Fallout caused by the spread of the coronavirus—including travel restrictions, business closures and event cancellations—has taken its toll on the influencer marketing industry. Social distancing and fewer collaborations with brands have made it difficult for social media creators to produce regular content, causing some to shift focus.
More than one in four US influencers surveyed by influencer platform Mavrck in March 2020 said they were receiving fewer collaboration offers from brands during the coronavirus pandemic.
“All of my current campaigns have been postponed and one has been canceled,” said Melissa Johnson, a creator focused on food and recipes, who works primarily on Pinterest and Instagram. Johnson said she has shifted her content to focus on routines and normalcy, striving to offer value to her audience in a way that still feels “on brand” with her regular content.
The Mavrck survey found that about a third of respondents had changed the focus of their social media presence because of the outbreak; still, nearly 37% said their social media presence has not changed.
The decision to shift focus could depend on the type of influencer and the industries in which they have partnerships. For example, travel influencers have been hit particularly hard by the pandemic, as hospitality companies have slashed their marketing budgets, and travel restrictions have prevented influencers from planning future partnerships.
“Anything travel related has been put on hold for the future," said Jenn Haskins, a Seattle-based influencer who operates the Instagram account @hellorigby. Haskins mentioned that brand collaborations have been slower to come in, but she has gotten requests around indoor activities like cooking, morning routines and wellness. “One brand decided to cancel their posts on my channels,” she said. “Another [restaurant] continued, but we restructured to highlight their delivery and pick-up options.”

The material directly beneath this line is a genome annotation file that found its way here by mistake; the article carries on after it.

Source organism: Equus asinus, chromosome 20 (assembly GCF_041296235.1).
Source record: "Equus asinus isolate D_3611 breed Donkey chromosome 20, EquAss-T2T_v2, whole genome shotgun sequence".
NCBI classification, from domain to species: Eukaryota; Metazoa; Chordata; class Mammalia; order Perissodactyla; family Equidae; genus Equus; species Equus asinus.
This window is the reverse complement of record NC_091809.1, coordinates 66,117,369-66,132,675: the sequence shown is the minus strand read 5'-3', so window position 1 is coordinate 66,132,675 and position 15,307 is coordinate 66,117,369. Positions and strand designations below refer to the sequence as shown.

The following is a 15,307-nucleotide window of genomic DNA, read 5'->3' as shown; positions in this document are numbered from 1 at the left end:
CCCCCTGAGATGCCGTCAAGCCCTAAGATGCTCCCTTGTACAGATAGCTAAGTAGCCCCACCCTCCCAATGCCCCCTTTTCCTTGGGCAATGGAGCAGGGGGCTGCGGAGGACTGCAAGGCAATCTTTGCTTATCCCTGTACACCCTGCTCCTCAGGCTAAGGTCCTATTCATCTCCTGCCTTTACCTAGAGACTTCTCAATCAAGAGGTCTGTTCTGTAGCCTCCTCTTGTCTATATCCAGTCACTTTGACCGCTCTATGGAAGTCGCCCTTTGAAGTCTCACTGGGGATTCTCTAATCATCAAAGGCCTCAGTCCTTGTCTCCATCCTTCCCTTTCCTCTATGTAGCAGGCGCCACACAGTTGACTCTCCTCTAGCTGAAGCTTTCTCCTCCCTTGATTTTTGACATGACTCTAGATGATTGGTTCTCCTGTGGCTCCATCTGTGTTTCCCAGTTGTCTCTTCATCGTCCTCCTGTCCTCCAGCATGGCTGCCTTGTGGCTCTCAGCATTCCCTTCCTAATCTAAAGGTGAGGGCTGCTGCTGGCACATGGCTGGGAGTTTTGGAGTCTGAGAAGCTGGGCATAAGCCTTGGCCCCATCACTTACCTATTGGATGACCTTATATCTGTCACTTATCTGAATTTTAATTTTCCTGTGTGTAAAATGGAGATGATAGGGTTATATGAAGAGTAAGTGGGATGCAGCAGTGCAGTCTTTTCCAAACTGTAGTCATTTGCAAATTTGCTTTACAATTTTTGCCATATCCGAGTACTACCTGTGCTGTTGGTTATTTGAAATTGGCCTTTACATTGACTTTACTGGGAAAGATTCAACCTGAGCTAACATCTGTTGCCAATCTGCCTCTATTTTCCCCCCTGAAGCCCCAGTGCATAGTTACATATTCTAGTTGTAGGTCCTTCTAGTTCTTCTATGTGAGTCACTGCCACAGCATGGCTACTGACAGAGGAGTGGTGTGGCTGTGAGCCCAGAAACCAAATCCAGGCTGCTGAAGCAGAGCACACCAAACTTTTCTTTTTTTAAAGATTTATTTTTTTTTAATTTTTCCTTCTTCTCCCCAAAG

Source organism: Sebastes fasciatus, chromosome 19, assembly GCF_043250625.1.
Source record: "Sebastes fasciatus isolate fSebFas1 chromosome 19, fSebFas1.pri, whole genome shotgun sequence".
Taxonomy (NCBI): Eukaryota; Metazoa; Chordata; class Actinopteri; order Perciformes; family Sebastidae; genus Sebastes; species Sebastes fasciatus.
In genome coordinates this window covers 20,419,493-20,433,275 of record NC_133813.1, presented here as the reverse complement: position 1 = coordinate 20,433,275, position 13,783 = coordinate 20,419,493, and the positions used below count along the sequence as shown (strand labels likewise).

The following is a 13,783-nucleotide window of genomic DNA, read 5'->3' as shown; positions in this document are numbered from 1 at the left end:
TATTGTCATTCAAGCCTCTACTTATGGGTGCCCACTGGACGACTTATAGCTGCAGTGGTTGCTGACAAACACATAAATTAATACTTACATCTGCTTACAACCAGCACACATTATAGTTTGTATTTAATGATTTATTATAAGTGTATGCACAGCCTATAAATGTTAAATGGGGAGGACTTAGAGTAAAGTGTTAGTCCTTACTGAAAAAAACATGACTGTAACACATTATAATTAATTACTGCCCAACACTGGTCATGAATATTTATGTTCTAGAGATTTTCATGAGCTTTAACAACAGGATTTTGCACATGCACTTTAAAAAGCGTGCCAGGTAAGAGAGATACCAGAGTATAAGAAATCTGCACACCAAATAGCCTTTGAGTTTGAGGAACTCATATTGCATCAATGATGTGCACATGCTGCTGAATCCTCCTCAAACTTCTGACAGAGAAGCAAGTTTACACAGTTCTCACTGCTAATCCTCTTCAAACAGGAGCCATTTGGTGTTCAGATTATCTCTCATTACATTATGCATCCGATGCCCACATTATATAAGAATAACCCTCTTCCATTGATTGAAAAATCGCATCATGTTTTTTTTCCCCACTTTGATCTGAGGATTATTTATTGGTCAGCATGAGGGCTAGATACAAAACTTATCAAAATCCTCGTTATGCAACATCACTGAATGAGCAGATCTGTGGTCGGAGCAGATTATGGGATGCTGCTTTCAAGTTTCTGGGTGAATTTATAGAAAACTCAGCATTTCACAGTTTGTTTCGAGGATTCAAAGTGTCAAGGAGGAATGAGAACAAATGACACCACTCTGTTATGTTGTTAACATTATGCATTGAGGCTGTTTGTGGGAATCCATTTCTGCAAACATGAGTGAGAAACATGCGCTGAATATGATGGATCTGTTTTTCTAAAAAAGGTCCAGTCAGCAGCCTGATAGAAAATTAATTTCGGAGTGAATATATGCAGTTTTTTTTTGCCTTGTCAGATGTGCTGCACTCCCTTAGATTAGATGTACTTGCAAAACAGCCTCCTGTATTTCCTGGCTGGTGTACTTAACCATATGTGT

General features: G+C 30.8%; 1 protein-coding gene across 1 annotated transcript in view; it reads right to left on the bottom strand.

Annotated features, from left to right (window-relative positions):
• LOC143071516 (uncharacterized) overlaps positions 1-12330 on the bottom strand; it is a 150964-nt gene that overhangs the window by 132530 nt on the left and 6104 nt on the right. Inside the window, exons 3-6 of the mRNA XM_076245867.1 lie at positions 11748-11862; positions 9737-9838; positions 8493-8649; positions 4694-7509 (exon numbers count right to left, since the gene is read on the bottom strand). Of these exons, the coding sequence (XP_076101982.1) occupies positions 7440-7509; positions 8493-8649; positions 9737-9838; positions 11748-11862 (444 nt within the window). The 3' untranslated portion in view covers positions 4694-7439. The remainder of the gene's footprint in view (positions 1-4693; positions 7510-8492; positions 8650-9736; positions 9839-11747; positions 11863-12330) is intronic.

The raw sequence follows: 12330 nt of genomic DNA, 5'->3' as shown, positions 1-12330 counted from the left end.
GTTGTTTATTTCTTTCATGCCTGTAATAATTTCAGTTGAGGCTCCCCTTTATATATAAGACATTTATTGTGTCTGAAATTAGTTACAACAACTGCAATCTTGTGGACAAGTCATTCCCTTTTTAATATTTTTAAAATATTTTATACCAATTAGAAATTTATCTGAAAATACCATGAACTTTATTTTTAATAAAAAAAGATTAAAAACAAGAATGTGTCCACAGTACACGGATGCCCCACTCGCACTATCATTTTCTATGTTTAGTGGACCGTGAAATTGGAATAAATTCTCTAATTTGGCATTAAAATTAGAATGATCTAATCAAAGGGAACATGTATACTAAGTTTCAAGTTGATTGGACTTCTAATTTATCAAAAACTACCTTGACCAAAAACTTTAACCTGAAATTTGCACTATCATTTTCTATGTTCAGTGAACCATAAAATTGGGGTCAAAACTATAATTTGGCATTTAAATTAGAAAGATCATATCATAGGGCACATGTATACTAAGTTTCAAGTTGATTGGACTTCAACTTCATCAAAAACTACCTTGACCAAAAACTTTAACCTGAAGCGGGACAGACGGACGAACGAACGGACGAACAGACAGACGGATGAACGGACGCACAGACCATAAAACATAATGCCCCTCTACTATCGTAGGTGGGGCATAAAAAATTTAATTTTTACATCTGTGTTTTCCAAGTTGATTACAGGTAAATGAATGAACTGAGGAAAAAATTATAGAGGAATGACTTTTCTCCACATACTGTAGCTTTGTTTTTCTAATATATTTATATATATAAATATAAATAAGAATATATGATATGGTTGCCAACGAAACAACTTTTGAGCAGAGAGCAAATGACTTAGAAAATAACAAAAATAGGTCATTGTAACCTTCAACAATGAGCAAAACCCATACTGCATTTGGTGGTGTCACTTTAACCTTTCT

Business closures and event cancellations have also been a hindrance to more than one in five influencers who responded to the Mavrck survey. Austin-based influencer Jane Ko, who operates the Instagram handle @atasteofkoko, said she had several partnerships lined up during the city’s South by Southwest festival, but they were called off after the event was canceled in March.
“COVID-19 has also affected the creative community in Austin, causing everyone to lose their work, including me,” Ko said. She has instead shifted her content to promote local restaurants that offer takeout and curbside pickup, as well as relief programs for the creative and service industries in Austin. As of last week, Ko said brand partnerships have begun to start up again.
Many are also concerned about seeming insensitive to the pandemic. Influencers have already drawn media criticism for attempting to profit from it, even going so far as to promote potentially toxic vitamins in the guise of preventative supplements.
Influencer Marquis Clarke said brands seemed nervous about collaborating with influencers at the beginning of the pandemic, but business has picked up again as brands plan for the months ahead.
“I would say things have picked up slightly with more of a summer focus," she said. "For example, each collaboration I received last week isn’t going live until June.”
Facebook and Twitter have reported increased usage, as users rely on social networks to follow breaking news and stay connected with friends. The influencers we spoke with have also claimed increases in comments and direct messages from their followers during the pandemic, as well as an influx of new followers and Story views on Instagram.
11 Times SquareNew York, NY 100361-800-405-0844